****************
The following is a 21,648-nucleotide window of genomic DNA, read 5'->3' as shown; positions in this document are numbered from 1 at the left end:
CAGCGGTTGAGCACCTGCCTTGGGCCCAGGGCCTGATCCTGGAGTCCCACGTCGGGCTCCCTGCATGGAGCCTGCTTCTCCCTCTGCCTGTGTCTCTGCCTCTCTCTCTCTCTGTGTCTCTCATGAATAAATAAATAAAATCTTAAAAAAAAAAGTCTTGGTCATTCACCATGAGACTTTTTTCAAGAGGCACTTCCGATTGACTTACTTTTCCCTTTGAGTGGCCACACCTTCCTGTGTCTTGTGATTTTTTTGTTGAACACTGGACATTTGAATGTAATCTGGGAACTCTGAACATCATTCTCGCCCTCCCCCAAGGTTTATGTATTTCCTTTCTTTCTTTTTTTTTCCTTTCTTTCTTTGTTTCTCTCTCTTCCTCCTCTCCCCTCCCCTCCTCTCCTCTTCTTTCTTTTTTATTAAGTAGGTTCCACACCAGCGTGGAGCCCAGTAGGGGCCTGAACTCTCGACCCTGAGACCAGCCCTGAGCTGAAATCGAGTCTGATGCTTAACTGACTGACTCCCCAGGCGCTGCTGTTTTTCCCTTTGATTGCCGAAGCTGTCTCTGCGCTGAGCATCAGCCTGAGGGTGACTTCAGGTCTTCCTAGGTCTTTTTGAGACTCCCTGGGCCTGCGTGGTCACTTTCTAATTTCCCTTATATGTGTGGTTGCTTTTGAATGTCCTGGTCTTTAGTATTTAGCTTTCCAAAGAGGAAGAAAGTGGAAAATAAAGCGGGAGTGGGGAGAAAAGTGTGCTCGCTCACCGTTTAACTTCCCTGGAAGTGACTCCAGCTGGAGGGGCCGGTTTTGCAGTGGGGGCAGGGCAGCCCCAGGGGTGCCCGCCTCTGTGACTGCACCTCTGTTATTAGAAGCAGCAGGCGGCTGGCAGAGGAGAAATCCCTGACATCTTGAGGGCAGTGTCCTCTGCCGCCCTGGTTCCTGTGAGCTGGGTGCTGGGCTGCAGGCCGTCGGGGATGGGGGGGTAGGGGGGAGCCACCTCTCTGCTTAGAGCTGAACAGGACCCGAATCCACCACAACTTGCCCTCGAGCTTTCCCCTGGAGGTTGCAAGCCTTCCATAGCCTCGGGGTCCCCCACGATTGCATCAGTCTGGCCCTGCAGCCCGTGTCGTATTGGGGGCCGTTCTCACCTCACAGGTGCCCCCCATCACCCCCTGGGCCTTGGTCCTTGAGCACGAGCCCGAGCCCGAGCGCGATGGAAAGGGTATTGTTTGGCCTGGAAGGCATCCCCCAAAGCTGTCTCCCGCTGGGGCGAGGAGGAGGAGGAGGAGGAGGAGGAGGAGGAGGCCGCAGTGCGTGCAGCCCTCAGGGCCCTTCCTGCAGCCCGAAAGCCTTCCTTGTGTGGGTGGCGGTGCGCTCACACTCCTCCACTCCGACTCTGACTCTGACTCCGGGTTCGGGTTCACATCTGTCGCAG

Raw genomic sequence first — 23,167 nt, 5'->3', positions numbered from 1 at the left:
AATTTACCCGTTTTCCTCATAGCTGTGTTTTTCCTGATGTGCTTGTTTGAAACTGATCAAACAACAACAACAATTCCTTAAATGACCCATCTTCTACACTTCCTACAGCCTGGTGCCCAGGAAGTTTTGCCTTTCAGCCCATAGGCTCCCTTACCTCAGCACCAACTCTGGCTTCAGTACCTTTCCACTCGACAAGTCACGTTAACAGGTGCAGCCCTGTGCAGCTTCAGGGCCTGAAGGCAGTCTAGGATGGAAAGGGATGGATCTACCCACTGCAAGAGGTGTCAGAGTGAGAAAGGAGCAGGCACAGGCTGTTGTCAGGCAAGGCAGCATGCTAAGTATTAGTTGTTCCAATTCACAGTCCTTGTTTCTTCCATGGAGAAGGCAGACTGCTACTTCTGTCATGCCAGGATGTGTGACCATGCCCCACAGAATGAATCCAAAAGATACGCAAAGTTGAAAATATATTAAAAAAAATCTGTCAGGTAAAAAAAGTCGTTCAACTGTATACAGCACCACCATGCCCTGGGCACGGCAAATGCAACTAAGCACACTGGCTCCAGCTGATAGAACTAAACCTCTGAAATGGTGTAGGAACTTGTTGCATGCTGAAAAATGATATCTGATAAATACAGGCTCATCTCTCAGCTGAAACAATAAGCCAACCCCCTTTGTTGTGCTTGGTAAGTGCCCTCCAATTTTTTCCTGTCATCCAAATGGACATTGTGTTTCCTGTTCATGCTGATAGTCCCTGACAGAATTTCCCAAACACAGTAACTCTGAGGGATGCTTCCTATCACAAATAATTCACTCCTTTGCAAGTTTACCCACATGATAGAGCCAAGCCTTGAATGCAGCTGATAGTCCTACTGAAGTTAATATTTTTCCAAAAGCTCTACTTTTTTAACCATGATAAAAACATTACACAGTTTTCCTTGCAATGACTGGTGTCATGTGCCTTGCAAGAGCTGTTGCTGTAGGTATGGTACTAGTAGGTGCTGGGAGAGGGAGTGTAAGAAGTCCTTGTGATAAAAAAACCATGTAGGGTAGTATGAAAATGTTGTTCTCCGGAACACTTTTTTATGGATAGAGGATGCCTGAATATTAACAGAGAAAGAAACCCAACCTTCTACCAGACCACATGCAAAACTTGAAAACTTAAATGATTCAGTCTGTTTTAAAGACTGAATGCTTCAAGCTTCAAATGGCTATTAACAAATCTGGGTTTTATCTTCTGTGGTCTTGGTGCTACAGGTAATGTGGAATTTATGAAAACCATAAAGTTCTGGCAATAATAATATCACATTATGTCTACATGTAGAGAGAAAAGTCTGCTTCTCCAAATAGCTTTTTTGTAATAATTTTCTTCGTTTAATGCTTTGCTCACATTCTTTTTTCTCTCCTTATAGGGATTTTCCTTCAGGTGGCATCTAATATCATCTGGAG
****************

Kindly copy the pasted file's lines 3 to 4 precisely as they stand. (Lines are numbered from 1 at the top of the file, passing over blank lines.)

Raw genomic sequence first — 23,167 nt, 5'->3', positions numbered from 1 at the left:
AATTTACCCGTTTTCCTCATAGCTGTGTTTTTCCTGATGTGCTTGTTTGAAACTGATCAAACAACAACAACAATTCCTTAAATGACCCATCTTCTACACTTCCTACAGCCTGGTGCCCAGGAAGTTTTGCCTTTCAGCCCATAGGCTCCCTTACCTCAGCACCAACTCTGGCTTCAGTACCTTTCCACTCGACAAGTCACGTTAACAGGTGCAGCCCTGTGCAGCTTCAGGGCCTGAAGGCAGTCTAGGATGGAAAGGGATGGATCTACCCACTGCAAGAGGTGTCAGAGTGAGAAAGGAGCAGGCACAGGCTGTTGTCAGGCAAGGCAGCATGCTAAGTATTAGTTGTTCCAATTCACAGTCCTTGTTTCTTCCATGGAGAAGGCAGACTGCTACTTCTGTCATGCCAGGATGTGTGACCATGCCCCACAGAATGAATCCAAAAGATACGCAAAGTTGAAAATATATTAAAAAAAATCTGTCAGGTAAAAAAAGTCGTTCAACTGTATACAGCACCACCATGCCCTGGGCACGGCAAATGCAACTAAGCACACTGGCTCCAGCTGATAGAACTAAACCTCTGAAATGGTGTAGGAACTTGTTGCATGCTGAAAAATGATATCTGATAAATACAGGCTCATCTCTCAGCTGAAACAATAAGCCAACCCCCTTTGTTGTGCTTGGTAAGTGCCCTCCAATTTTTTCCTGTCATCCAAATGGACATTGTGTTTCCTGTTCATGCTGATAGTCCCTGACAGAATTTCCCAAACACAGTAACTCTGAGGGATGCTTCCTATCACAAATAATTCACTCCTTTGCAAGTTTACCCACATGATAGAGCCAAGCCTTGAATGCAGCTGATAGTCCTACTGAAGTTAATATTTTTCCAAAAGCTCTACTTTTTTAACCATGATAAAAACATTACACAGTTTTCCTTGCAATGACTGGTGTCATGTGCCTTGCAAGAGCTGTTGCTGTAGGTATGGTACTAGTAGGTGCTGGGAGAGGGAGTGTAAGAAGTCCTTGTGATAAAAAAACCATGTAGGGTAGTATGAAAATGTTGTTCTCCGGAACACTTTTTTATGGATAGAGGATGCCTGAATATTAACAGAGAAAGAAACCCAACCTTCTACCAGACCACATGCAAAACTTGAAAACTTAAATGATTCAGTCTGTTTTAAAGACTGAATGCTTCAAGCTTCAAATGGCTATTAACAAATCTGGGTTTTATCTTCTGTGGTCTTGGTGCTACAGGTAATGTGGAATTTATGAAAACCATAAAGTTCTGGCAATAATAATATCACATTATGTCTACATGTAGAGAGAAAAGTCTGCTTCTCCAAATAGCTTTTTTGTAATAATTTTCTTCGTTTAATGCTTTGCTCACATTCTTTTTTCTCTCCTTATAGGGATTTTCCTTCAGGTGGCATCTAATATCATCTGGAG